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July 13, 2007 - The Independent (UK)

Column: The Very Worst Policy To Combat Drugs

Duncan Smith Believes That Spliff-Smoking Is Such a Catastrophe That Cannabis Needs Reclassifying

By Johann Hari

Return to Drug War News: Don't Miss Archive

The Quiet Man is turning up the volume once more -- and this time, he wants to drown out the demon dealers of the demon weed. Iain Duncan Smith (remember him?) is back with a fat report into how to end poverty in Britain. The sections demanding the financial punishment of single mothers have already been pored over and torn up for their sociological illiteracy. But there is a yet-to-be-noticed section of the new Tory plans that would have an even more bracingly reactionary effect -- and send your own odds of being a victim of crime sky-rocketing.

Let's look at skinning up first. IDS believes that spliff-smoking is such a catastrophe that cannabis needs to be reclassified as a Class B drug and the police need to spend thousands of hours tracking down the people who sell and smoke it (rather than, say, murderers and rapists). But he bases this view on three blatant errors.

Error One: Cannabis today is much stronger than the cannabis of the 1960s. It is now a different drug to the one our hippie parents smoked. This is asserted casually these days, even by cuddly liberals who once supported cannabis legalisation. But in reality, the European Monitoring Centre on Drugs and Drug Addiction has published a long-term study of cannabis potency -- and found this is nonsense. "The effective strength of cannabis consumed in Britain has remained stable for the past 30 years," the report explains.

There is variety between different kinds of cannabis -- super-skunk is obviously more powerful -- but the report found that "this variety always existed... there have always been some samples that have had a high potency."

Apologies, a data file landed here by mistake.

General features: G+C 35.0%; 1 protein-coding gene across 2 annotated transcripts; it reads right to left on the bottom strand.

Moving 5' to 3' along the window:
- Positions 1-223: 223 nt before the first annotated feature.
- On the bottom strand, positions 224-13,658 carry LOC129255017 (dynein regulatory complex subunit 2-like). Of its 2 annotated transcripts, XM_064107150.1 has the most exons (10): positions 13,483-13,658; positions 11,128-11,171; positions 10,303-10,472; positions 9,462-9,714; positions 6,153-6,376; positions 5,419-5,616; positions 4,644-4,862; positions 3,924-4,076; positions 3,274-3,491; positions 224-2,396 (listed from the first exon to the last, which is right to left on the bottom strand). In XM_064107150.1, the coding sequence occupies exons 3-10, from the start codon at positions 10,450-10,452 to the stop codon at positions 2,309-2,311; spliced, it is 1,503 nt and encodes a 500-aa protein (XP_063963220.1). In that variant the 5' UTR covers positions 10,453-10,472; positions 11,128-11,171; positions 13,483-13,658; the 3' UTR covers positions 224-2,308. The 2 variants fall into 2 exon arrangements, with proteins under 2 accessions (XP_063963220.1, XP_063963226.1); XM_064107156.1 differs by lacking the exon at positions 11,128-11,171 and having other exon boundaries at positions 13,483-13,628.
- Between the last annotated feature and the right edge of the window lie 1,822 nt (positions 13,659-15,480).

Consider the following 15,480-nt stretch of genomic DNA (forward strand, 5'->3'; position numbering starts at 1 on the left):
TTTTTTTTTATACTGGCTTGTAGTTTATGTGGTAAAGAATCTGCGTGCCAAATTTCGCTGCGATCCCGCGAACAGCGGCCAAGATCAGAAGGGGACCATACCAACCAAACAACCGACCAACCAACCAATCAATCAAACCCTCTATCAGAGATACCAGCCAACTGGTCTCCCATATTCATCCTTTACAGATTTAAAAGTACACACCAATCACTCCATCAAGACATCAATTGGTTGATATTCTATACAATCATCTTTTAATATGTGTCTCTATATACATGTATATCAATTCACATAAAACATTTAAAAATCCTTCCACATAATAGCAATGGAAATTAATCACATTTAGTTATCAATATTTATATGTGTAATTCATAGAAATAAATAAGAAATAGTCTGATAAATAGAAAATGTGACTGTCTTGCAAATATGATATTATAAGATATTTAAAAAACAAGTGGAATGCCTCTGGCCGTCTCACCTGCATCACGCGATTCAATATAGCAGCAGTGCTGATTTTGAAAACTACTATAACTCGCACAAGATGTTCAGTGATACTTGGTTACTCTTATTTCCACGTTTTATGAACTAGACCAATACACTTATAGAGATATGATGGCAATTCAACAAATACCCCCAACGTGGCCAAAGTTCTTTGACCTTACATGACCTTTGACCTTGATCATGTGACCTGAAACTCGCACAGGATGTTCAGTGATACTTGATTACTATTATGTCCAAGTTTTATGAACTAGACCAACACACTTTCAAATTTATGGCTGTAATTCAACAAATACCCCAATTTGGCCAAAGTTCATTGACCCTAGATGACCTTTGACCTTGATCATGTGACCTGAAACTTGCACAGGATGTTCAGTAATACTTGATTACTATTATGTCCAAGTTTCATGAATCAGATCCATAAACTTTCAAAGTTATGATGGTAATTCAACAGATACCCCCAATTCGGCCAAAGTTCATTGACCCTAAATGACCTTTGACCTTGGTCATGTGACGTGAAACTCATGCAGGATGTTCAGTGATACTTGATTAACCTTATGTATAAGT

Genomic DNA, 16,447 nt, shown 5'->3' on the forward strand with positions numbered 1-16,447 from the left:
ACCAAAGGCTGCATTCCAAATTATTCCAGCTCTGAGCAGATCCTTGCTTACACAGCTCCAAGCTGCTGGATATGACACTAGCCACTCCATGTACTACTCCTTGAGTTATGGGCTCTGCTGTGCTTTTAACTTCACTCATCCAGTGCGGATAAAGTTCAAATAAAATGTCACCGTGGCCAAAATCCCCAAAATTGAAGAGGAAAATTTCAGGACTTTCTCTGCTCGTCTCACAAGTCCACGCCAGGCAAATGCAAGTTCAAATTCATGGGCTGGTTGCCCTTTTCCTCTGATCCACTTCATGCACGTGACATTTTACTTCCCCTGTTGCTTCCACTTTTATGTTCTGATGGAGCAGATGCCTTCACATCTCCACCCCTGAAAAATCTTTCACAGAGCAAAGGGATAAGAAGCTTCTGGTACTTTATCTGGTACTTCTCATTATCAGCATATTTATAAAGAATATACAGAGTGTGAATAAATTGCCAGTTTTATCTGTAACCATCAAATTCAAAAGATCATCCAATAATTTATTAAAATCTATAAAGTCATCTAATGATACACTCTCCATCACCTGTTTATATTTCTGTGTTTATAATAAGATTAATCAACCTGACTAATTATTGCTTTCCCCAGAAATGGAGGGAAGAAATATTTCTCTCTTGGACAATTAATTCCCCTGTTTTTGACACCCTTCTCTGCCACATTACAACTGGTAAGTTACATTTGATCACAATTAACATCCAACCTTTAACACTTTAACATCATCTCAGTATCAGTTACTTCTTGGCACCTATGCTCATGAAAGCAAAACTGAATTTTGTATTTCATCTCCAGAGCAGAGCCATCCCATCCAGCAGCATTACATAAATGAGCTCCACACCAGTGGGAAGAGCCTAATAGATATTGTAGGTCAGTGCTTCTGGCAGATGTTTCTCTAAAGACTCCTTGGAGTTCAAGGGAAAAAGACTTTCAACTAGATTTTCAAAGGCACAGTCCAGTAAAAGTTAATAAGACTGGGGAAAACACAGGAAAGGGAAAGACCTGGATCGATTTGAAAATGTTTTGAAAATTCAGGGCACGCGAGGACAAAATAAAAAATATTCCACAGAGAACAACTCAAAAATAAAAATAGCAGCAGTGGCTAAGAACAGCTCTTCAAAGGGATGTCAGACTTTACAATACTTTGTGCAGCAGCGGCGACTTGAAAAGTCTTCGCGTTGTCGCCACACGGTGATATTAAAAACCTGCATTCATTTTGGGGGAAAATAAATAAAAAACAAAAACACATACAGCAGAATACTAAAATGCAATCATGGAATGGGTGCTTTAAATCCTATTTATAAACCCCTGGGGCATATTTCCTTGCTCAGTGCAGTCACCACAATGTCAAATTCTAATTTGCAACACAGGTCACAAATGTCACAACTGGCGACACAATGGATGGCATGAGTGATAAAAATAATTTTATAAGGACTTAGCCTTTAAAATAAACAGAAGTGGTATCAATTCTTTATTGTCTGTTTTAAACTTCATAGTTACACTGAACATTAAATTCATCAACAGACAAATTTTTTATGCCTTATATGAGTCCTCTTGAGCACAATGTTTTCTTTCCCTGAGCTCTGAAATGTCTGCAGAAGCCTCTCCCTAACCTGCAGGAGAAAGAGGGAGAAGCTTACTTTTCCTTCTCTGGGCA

Error Two: Cannabis causes psychosis. A major study at Cologne University and King's College, London in May showed a much more complex picture, with different chemical constituents of cannabis having different effects. The researchers found that although tetrahydrocannabinol (THC), the ingredient that produces a high, giggly feeling, can trigger psychosis in a very small number of users, another chemical component to cannabis, cannabidinol (CBD), actually inhibits and suppresses psychotic symptoms in people suffering from them. CBD is so good at suppressing psychotic symptoms that it proved to be more effective than any of the major anti-psychotics currently prescribed by doctors.

Professor Jim van Os suggests a solution: legal cannabis could be easily grown and marketed with high CBD levels, ending the psychotic effect. Indeed, such a drug would actually be helpful for psychotics to smoke. Obviously, it's impossible to do this while cannabis remains in the hands of organised crime syndicates -- a certainty under prohibition. So it is actually more accurate to say cannabis prohibition causes cannabis psychosis, and legalisation would end it.

Error Three: Relaxing the law makes more people use drugs. Between 1972 and 1978, eleven US states decriminalised marijuana possession. So did hundreds of thousands of people rush out to smoke the now-legal weed? The National Research Council found that it had no effect on the number of dope-smokers. None. The people who had always liked it carried on; the people who didn't felt no sudden urge to start.